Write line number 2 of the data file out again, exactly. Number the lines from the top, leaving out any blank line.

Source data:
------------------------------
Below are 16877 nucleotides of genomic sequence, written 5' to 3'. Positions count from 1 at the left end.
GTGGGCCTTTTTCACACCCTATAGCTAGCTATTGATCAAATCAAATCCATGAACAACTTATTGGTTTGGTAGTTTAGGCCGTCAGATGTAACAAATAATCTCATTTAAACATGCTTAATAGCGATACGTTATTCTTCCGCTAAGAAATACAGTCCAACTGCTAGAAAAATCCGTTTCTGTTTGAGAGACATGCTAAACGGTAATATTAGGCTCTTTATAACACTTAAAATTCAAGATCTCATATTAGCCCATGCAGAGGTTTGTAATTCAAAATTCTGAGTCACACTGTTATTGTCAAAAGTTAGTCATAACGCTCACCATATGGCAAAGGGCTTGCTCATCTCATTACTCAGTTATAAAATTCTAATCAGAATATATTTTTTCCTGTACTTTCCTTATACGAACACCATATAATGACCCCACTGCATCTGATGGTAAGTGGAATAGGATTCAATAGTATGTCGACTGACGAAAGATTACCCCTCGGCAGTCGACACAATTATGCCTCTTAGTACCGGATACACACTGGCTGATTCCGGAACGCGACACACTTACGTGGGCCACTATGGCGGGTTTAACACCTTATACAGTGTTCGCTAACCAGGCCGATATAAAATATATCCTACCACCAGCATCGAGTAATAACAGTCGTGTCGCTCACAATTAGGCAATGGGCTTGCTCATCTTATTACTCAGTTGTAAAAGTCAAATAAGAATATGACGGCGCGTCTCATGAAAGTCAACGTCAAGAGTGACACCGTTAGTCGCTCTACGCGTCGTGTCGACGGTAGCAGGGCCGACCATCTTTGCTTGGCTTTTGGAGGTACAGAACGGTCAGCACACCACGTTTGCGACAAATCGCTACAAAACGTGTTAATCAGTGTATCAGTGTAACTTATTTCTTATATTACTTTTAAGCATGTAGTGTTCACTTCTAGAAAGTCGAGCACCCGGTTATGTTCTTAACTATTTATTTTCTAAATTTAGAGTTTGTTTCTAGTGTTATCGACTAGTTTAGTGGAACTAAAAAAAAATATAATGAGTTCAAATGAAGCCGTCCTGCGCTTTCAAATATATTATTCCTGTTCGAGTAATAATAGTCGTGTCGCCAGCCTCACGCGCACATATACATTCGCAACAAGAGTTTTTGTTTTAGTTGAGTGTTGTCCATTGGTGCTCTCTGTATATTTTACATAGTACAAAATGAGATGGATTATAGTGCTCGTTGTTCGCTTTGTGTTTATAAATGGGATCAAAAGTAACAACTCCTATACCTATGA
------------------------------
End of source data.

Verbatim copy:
GTGGGCCTTTTTCACACCCTATAGCTAGCTATTGATCAAATCAAATCCATGAACAACTTATTGGTTTGGTAGTTTAGGCCGTCAGATGTAACAAATAATCTCATTTAAACATGCTTAATAGCGATACGTTATTCTTCCGCTAAGAAATACAGTCCAACTGCTAGAAAAATCCGTTTCTGTTTGAGAGACATGCTAAACGGTAATATTAGGCTCTTTATAACACTTAAAATTCAAGATCTCATATTAGCCCATGCAGAGGTTTGTAATTCAAAATTCTGAGTCACACTGTTATTGTCAAAAGTTAGTCATAACGCTCACCATATGGCAAAGGGCTTGCTCATCTCATTACTCAGTTATAAAATTCTAATCAGAATATATTTTTTCCTGTACTTTCCTTATACGAACACCATATAATGACCCCACTGCATCTGATGGTAAGTGGAATAGGATTCAATAGTATGTCGACTGACGAAAGATTACCCCTCGGCAGTCGACACAATTATGCCTCTTAGTACCGGATACACACTGGCTGATTCCGGAACGCGACACACTTACGTGGGCCACTATGGCGGGTTTAACACCTTATACAGTGTTCGCTAACCAGGCCGATATAAAATATATCCTACCACCAGCATCGAGTAATAACAGTCGTGTCGCTCACAATTAGGCAATGGGCTTGCTCATCTTATTACTCAGTTGTAAAAGTCAAATAAGAATATGACGGCGCGTCTCATGAAAGTCAACGTCAAGAGTGACACCGTTAGTCGCTCTACGCGTCGTGTCGACGGTAGCAGGGCCGACCATCTTTGCTTGGCTTTTGGAGGTACAGAACGGTCAGCACACCACGTTTGCGACAAATCGCTACAAAACGTGTTAATCAGTGTATCAGTGTAACTTATTTCTTATATTACTTTTAAGCATGTAGTGTTCACTTCTAGAAAGTCGAGCACCCGGTTATGTTCTTAACTATTTATTTTCTAAATTTAGAGTTTGTTTCTAGTGTTATCGACTAGTTTAGTGGAACTAAAAAAAAATATAATGAGTTCAAATGAAGCCGTCCTGCGCTTTCAAATATATTATTCCTGTTCGAGTAATAATAGTCGTGTCGCCAGCCTCACGCGCACATATACATTCGCAACAAGAGTTTTTGTTTTAGTTGAGTGTTGTCCATTGGTGCTCTCTGTATATTTTACATAGTACAAAATGAGATGGATTATAGTGCTCGTTGTTCGCTTTGTGTTTATAAATGGGATCAAAAGTAACAACTCCTATACCTATGA